Enter Putin. Emerging as president in 2000, Putin sought to consolidate state power once more and bring the parasitic oligarchs to heel. The former KGB officer used the Russian security services to crack down on Russia’s richest: opening investigations, removing licenses, and threatening prosecutions against those who had feasted on Yeltsin’s regime. Finally, Putin struck a deal with the chastened oligarchs: In return for political acquiescence, and for doing the state’s bidding when it came calling, they could retain their wealth. Stay silent, and stay wealthy.

And most agreed — especially after 2003, when one didn’t. Mikhail Khodorkovsky, then considered the wealthiest man in Russia, spoke up about high-level corruption in Putin’s government. Shortly thereafter, Khodorkovsky found himself behind bars, where he remained for a decade. The message was impossible to miss. Rather than criticize Putin’s sprint toward dictatorship, the oligarchs took their wealth and transformed it into whatever they wanted, from mansions to yachts to artwork to entire soccer clubs (and employing western financial secrecy tools in order to keep much of their ownership secret). Who wouldn’t choose a manor on the French Riviera or an estate outside London over a Siberian prison?

By the early 2010s, life for the oligarchs was good. And then, in 2012, Putin returned to the presidency after pretending to be No. 2. Inflated with a sense of historic mission, incensed at the pro-western governments emerging on Russia’s borders, such as Ukraine’s, Putin grew less interested in reform and far more interested in revanchism. And unlike the days of Yeltsin, there appeared little the oligarchs could do but acquiesce. In 2014, he invaded Ukraine for the first time, primarily to seize Crimea. In response, western governments launched a brand-new slate of sanctions, specifically targeting the oligarchs still circling Putin. Gone were the trips to London and Berlin and Washington, the easy access to Malibu mansions and Miami penthouses. Putin charged on, but the oligarchs watched their access to western markets dry up.

There was a line of thought at the time that this new pressure on the oligarchs would in turn pressure Putin — to convince him of the error of his ways and to realize there were off-ramps available. Squeeze the underlings and maybe the boss will listen, the thinking went. And there might have been a time when that worked. But by the mid-2010s, as is now clear, Putin was already unreachable. Spouting nonsense about the “unity” of Russia and Ukraine, believing of ever-darker plots about western governments targeting Russia, he spiraled from a supposedly “rational” leader into one convinced by his own conspiracies — the consequences of which we’re now witnessing.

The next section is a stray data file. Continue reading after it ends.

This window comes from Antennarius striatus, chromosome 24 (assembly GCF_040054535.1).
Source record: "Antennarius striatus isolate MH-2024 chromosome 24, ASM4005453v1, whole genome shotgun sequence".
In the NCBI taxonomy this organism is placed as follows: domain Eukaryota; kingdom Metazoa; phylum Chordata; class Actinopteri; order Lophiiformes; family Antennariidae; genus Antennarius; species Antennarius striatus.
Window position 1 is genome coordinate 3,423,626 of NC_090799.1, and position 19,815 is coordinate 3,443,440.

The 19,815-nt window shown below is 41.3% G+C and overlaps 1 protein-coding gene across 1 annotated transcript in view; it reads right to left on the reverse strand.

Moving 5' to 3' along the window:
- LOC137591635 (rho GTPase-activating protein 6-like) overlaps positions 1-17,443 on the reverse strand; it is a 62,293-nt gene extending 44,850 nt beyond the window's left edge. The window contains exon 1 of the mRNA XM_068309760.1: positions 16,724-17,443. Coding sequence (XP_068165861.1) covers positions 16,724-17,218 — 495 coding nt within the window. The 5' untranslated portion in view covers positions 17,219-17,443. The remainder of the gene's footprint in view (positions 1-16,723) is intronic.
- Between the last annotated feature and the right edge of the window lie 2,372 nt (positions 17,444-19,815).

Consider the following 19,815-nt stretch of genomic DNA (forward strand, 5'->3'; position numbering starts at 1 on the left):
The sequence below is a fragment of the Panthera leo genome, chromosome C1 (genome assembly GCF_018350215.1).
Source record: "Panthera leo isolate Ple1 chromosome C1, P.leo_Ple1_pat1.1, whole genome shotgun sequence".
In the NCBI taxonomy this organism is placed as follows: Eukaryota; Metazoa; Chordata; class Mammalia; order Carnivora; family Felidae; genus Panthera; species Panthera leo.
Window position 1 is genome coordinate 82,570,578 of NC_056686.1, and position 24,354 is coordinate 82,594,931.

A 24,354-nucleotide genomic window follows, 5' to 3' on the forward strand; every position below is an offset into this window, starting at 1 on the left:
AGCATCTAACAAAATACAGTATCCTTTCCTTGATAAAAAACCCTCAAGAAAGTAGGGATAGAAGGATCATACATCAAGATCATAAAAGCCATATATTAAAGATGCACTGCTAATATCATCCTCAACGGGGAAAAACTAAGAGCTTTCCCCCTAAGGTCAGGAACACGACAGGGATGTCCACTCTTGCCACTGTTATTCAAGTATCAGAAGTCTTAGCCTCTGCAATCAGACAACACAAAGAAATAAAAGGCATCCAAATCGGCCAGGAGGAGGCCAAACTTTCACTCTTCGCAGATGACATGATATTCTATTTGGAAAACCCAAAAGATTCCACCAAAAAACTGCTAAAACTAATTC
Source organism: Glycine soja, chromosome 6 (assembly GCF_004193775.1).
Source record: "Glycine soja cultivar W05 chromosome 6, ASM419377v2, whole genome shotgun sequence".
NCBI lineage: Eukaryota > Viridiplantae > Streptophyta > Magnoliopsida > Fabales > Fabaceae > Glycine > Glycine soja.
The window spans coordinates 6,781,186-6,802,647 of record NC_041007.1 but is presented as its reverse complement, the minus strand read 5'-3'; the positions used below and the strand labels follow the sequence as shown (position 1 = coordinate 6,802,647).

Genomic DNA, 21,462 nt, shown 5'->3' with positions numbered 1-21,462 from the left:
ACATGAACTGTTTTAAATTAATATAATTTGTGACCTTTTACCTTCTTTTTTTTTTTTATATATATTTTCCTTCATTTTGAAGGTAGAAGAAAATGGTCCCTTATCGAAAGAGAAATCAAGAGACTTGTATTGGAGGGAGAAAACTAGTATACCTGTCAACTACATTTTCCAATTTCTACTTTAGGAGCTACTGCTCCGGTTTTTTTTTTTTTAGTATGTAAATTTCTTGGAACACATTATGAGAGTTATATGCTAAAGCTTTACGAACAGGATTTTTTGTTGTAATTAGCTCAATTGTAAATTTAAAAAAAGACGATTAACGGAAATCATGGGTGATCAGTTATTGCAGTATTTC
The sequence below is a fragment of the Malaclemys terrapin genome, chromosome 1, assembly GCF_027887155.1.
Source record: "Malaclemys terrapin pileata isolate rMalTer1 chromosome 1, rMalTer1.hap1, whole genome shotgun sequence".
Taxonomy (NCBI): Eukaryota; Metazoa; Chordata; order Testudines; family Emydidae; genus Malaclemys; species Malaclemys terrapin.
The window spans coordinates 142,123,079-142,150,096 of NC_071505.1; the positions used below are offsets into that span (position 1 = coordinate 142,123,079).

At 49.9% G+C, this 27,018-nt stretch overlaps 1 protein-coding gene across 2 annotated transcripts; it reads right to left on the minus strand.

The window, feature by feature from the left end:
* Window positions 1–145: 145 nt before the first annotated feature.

Along the way, Putin’s inner circle only got tighter. Rather than schmooze with the oligarchs, he gathered increasingly around only the hard-line nationalists out of the intelligence and security agencies. Rather than rely on the advice of the oligarchs whose business interests aligned with other western investors, he dropped anyone who didn’t parrot what he wanted to hear — and who didn’t think an outright invasion of Ukraine was somehow a good idea. For instance, where Deripaska was once considered a “key ally” of his, there is no indication the oligarch was even aware this invasion was in the cards.

To be sure, the oligarchs are still there. And many of them are still sanctioned, as they should be. But their best days — when they still had Putin’s ear and when they could plow their money into any western jurisdiction they wanted — are long gone. That doesn’t mean we should discount comments from Fridman or Deripaska, because even if they don’t enjoy the same influence they once did, their comments are still signals of just how unpopular this war suddenly appears in Russia and of the fact that sanctions have already taken their toll. Whether it’s enough to convince them to move against Putin — or to potentially help convince the military to launch a coup, in a reprise of the Soviet military’s attempt in 1991 — is anyone’s guess. Given the events of the past week, all that was once unlikely seems possible.

Regardless, these oligarchs are still men who kept their wealth because they refrained from speaking out against Putin in the first place. And they still, even in Russia, have much to lose, as Khodorkovsky can well attest. Yet even they may not be able to turn Putin away from the disaster suddenly unfurling for the entire world to see.